France may have lost the World Cup, but Francophiles can seek solace in a number of new French films hitting U.S. screens. No less than six Gallic features have suddenly hit Gotham art-houses. In addition to the two (“Russian Dolls,” “District 13“) already playing, Laurent Cantet‘s probing Haitian-set tale of female desire “Heading South” debuted last weekend, while this Friday, three excellent new films will open from auteurs Francois Ozon (“Time to Leave”), Patrice Chereau (“Gabrielle“) and Andre Techine (“Changing Times“). A couple weeks later, Claude Chabrol‘s 2004 domestic thriller “The Bridesmaid” will also be released.
After a dearth of French films in the first half of 2006, suddenly the art-house is speaking all French, all the time. The celebration of France’s national holiday, Bastille Day on July 14 has something to do with the current French wave, as does counter-programming against Hollywood’s popcorn summer fare, according to U.S. distributors involved in the release of the films. (In previous years, Gallic movies such as “The Beat That My Heart Skipped,” “The Housekeeper,” “Read My Lips” and “My Wife is An Actress” were all released around the Fete Nationale.) But while most auteur-loving executives celebrate the French influx, the confluence of films could actually cannibalize each other’s already small niche audience.
“It’s unfortunate, actually,” says Jon Gerrans, co-president of Strand Releasing, distributor of Ozon’s “Time to Leave,” “because you have a certain group of people who are predisposed to seeing French films and now we have to split that audience. God knows we have to fight to stay on screens, so you’d rather not go up against other French films.”
The movies showcase a dream array of familiar French stars, from Catherine Deneuve to Isabelle Huppert, Jeanne Moreau to Gerard Depardieu. And distributors are banking on such name-recognition to drive the older arthouse audience into theaters.
“We’re targeting the film to people who have known them for years, since ‘Belle de Jour and ‘Loulou,'” says Koch Lorber Films‘ Suzanne Fedak of “Changing Times,” a sophisticated melodrama set in Tangiers starring Depardieu as a lovelorn businessmen trying to re-ignite an age-old flame (Deneuve). “For people who have grown up with them, this is an incredibly important film,” she adds.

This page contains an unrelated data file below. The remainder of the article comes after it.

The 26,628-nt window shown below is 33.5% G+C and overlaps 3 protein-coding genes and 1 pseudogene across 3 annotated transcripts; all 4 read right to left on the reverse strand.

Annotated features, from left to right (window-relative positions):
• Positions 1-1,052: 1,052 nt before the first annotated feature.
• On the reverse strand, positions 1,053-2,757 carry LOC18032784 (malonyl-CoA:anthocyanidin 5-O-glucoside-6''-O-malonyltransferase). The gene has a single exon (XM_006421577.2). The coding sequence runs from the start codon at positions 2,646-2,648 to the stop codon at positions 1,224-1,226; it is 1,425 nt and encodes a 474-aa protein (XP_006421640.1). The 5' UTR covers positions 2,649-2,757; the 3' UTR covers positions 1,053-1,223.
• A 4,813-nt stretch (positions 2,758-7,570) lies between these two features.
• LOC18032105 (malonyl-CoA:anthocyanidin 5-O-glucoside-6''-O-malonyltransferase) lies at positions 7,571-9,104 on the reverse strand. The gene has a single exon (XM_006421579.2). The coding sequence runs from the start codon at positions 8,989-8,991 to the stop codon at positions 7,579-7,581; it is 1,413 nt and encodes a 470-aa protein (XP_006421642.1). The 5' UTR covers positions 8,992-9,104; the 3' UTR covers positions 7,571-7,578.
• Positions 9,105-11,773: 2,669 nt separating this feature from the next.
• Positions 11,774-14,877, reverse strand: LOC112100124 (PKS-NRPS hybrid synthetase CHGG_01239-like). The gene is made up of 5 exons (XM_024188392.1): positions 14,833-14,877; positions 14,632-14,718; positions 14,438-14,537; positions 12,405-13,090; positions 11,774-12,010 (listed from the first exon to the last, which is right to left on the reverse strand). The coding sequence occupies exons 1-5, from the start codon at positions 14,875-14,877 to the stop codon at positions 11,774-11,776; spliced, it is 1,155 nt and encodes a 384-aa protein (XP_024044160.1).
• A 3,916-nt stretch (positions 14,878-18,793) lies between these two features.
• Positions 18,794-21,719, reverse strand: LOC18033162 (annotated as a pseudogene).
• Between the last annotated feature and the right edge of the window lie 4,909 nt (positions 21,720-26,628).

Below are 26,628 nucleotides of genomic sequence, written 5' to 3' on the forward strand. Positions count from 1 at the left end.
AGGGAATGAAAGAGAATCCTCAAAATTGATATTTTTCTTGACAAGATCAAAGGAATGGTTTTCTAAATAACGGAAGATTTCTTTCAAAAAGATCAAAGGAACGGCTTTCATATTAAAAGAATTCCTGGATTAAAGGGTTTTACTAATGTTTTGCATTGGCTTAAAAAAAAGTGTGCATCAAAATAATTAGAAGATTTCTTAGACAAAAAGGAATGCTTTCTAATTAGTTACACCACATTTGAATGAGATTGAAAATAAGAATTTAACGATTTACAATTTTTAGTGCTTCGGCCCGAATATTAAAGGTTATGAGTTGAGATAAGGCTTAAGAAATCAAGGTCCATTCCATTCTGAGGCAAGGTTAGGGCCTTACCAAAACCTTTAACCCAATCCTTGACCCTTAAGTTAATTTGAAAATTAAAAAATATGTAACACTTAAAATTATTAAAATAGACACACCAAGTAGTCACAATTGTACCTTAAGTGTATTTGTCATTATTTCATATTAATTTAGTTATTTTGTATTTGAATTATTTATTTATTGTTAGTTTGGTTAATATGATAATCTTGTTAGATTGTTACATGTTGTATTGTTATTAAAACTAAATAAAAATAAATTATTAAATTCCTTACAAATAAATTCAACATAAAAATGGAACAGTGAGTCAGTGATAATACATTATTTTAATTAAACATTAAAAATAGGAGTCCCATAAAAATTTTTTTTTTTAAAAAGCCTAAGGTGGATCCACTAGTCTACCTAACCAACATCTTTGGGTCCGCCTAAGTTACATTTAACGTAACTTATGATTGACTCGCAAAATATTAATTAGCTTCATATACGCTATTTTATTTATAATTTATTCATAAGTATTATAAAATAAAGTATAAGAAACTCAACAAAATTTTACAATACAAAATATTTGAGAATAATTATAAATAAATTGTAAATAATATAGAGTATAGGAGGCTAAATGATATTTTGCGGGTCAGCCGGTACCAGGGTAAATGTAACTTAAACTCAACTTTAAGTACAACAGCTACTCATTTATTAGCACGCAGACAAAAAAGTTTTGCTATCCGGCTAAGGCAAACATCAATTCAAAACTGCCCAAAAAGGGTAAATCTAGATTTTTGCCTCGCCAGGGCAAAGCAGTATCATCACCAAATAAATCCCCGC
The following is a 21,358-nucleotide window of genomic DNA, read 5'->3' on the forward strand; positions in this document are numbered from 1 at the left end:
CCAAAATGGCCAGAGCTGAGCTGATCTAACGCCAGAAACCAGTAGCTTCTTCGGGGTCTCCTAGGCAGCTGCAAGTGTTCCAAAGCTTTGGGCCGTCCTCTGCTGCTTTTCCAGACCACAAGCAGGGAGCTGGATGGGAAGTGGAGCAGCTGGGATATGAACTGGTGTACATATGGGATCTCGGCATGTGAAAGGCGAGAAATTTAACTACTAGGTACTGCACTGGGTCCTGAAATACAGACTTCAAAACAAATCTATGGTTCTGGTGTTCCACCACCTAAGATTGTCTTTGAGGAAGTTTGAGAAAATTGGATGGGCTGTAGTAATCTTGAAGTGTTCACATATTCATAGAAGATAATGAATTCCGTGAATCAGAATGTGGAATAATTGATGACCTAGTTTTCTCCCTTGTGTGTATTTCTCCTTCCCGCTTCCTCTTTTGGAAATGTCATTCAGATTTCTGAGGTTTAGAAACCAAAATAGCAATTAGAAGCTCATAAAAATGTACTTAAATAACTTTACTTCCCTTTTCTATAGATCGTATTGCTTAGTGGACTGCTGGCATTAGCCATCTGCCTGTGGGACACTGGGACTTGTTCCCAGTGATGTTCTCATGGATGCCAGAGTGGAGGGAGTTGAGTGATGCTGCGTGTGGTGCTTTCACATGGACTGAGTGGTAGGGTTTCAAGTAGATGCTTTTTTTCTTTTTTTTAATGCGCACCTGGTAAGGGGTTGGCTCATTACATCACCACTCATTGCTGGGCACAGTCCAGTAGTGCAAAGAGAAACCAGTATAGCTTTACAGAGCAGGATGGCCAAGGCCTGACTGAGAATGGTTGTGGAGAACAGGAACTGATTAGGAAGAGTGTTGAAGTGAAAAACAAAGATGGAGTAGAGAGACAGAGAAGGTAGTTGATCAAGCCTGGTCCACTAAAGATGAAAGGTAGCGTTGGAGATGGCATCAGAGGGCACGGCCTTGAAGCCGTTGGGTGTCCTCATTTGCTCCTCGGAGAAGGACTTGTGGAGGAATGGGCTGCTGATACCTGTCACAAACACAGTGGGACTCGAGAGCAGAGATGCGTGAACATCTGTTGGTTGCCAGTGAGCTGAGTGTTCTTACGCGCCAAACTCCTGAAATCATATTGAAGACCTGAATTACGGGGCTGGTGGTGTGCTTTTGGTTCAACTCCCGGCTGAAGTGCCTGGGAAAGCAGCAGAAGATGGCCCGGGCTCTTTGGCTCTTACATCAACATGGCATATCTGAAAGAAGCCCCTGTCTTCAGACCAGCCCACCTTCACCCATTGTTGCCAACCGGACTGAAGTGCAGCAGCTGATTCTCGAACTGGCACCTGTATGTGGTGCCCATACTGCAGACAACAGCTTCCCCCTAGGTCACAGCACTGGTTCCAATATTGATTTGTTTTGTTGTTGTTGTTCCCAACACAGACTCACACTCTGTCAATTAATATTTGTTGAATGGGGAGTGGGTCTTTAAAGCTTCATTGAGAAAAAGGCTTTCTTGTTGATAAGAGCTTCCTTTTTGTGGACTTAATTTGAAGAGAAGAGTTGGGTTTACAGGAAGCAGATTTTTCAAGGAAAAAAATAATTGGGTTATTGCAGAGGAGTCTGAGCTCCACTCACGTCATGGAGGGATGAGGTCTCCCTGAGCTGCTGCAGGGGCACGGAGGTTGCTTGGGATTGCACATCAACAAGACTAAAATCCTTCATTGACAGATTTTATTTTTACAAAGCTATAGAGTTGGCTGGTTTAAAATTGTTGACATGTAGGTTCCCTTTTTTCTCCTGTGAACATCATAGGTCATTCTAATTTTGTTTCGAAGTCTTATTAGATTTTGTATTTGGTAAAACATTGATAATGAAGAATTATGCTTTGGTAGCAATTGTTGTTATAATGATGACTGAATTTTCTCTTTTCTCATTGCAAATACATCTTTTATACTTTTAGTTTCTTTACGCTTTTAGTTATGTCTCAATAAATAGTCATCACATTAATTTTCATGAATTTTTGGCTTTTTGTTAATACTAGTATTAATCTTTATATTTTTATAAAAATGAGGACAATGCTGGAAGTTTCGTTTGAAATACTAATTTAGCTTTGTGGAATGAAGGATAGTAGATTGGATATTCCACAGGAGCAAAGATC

While Deneuve and Depardieu are not exactly at their supple prime, Fedak says the company threw away the French poster (“she looked stuck up; he looked silly”) and put together a more “dignified poster,” she says. “I really wanted to make them look spectacular.”
IFC Films‘ Ryan Werner acknowledges that Patrice Chereau’s “Gabrielle” — a stylized period two-hander starring Isabelle Huppert and Pascal Greggory that was originally to be released by now defunct theatrical distributor Wellspring – is catering to the same audience as “Changing Times.” “We just feel more confident about the reviews,” says Werner, who cites the movie’s prestigious New York Film Festival slot and raves at the time from the Village Voice (“robust and ethereal”) and the New York Times (“intensely engrossing”).
Still, Werner says that the competing films may steal each other’s audiences. “It’s not a great situation to be in,” he admits.
In marketing the film, however, IFC is trying to set “Gabrielle” apart from the conventional French “literary arthouse film,” of which it shares both setting and exquisite cinematography, by highlighting some of its stylistic differences. “We show people the Isabelle they like to see – as a powerful woman where she really stands up for herself,” says Werner, highlighting similarities to the release of “The Piano Teacher.” But, he adds, “We make clear that it’s an intense different experience. It has an edge.”